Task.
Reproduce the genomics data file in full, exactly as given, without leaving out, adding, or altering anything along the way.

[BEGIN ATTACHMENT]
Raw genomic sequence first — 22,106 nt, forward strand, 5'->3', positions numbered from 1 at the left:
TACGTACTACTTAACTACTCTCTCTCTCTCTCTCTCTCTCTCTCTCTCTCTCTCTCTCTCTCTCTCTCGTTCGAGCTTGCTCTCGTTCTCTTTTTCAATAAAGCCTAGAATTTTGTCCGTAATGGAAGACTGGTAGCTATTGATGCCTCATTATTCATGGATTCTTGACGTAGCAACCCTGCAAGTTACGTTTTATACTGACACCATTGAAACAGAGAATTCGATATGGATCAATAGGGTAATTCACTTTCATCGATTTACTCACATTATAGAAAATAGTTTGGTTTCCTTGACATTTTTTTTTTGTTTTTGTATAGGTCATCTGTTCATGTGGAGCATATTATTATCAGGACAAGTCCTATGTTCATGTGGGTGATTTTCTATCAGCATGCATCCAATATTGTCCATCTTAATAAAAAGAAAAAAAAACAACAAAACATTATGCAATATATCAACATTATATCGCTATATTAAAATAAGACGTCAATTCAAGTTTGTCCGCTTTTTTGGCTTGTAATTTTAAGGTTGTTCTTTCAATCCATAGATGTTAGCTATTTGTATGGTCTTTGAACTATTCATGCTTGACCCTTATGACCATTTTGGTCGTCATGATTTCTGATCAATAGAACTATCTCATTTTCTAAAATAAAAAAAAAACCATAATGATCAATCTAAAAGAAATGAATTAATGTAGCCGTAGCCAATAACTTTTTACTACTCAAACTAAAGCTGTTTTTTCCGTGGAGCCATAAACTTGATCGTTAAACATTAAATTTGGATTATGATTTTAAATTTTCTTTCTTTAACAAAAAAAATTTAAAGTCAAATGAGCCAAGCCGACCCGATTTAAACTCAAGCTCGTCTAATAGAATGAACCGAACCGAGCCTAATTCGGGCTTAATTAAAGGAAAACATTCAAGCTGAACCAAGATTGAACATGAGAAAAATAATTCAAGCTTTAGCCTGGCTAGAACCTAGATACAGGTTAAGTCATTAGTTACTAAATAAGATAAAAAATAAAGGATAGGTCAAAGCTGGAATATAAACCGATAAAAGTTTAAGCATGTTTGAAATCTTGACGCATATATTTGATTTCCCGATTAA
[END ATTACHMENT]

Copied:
Raw genomic sequence first — 22,106 nt, forward strand, 5'->3', positions numbered from 1 at the left:
TACGTACTACTTAACTACTCTCTCTCTCTCTCTCTCTCTCTCTCTCTCTCTCTCTCTCTCTCTCTCTCGTTCGAGCTTGCTCTCGTTCTCTTTTTCAATAAAGCCTAGAATTTTGTCCGTAATGGAAGACTGGTAGCTATTGATGCCTCATTATTCATGGATTCTTGACGTAGCAACCCTGCAAGTTACGTTTTATACTGACACCATTGAAACAGAGAATTCGATATGGATCAATAGGGTAATTCACTTTCATCGATTTACTCACATTATAGAAAATAGTTTGGTTTCCTTGACATTTTTTTTTTGTTTTTGTATAGGTCATCTGTTCATGTGGAGCATATTATTATCAGGACAAGTCCTATGTTCATGTGGGTGATTTTCTATCAGCATGCATCCAATATTGTCCATCTTAATAAAAAGAAAAAAAAACAACAAAACATTATGCAATATATCAACATTATATCGCTATATTAAAATAAGACGTCAATTCAAGTTTGTCCGCTTTTTTGGCTTGTAATTTTAAGGTTGTTCTTTCAATCCATAGATGTTAGCTATTTGTATGGTCTTTGAACTATTCATGCTTGACCCTTATGACCATTTTGGTCGTCATGATTTCTGATCAATAGAACTATCTCATTTTCTAAAATAAAAAAAAAACCATAATGATCAATCTAAAAGAAATGAATTAATGTAGCCGTAGCCAATAACTTTTTACTACTCAAACTAAAGCTGTTTTTTCCGTGGAGCCATAAACTTGATCGTTAAACATTAAATTTGGATTATGATTTTAAATTTTCTTTCTTTAACAAAAAAAATTTAAAGTCAAATGAGCCAAGCCGACCCGATTTAAACTCAAGCTCGTCTAATAGAATGAACCGAACCGAGCCTAATTCGGGCTTAATTAAAGGAAAACATTCAAGCTGAACCAAGATTGAACATGAGAAAAATAATTCAAGCTTTAGCCTGGCTAGAACCTAGATACAGGTTAAGTCATTAGTTACTAAATAAGATAAAAAATAAAGGATAGGTCAAAGCTGGAATATAAACCGATAAAAGTTTAAGCATGTTTGAAATCTTGACGCATATATTTGATTTCCCGATTAA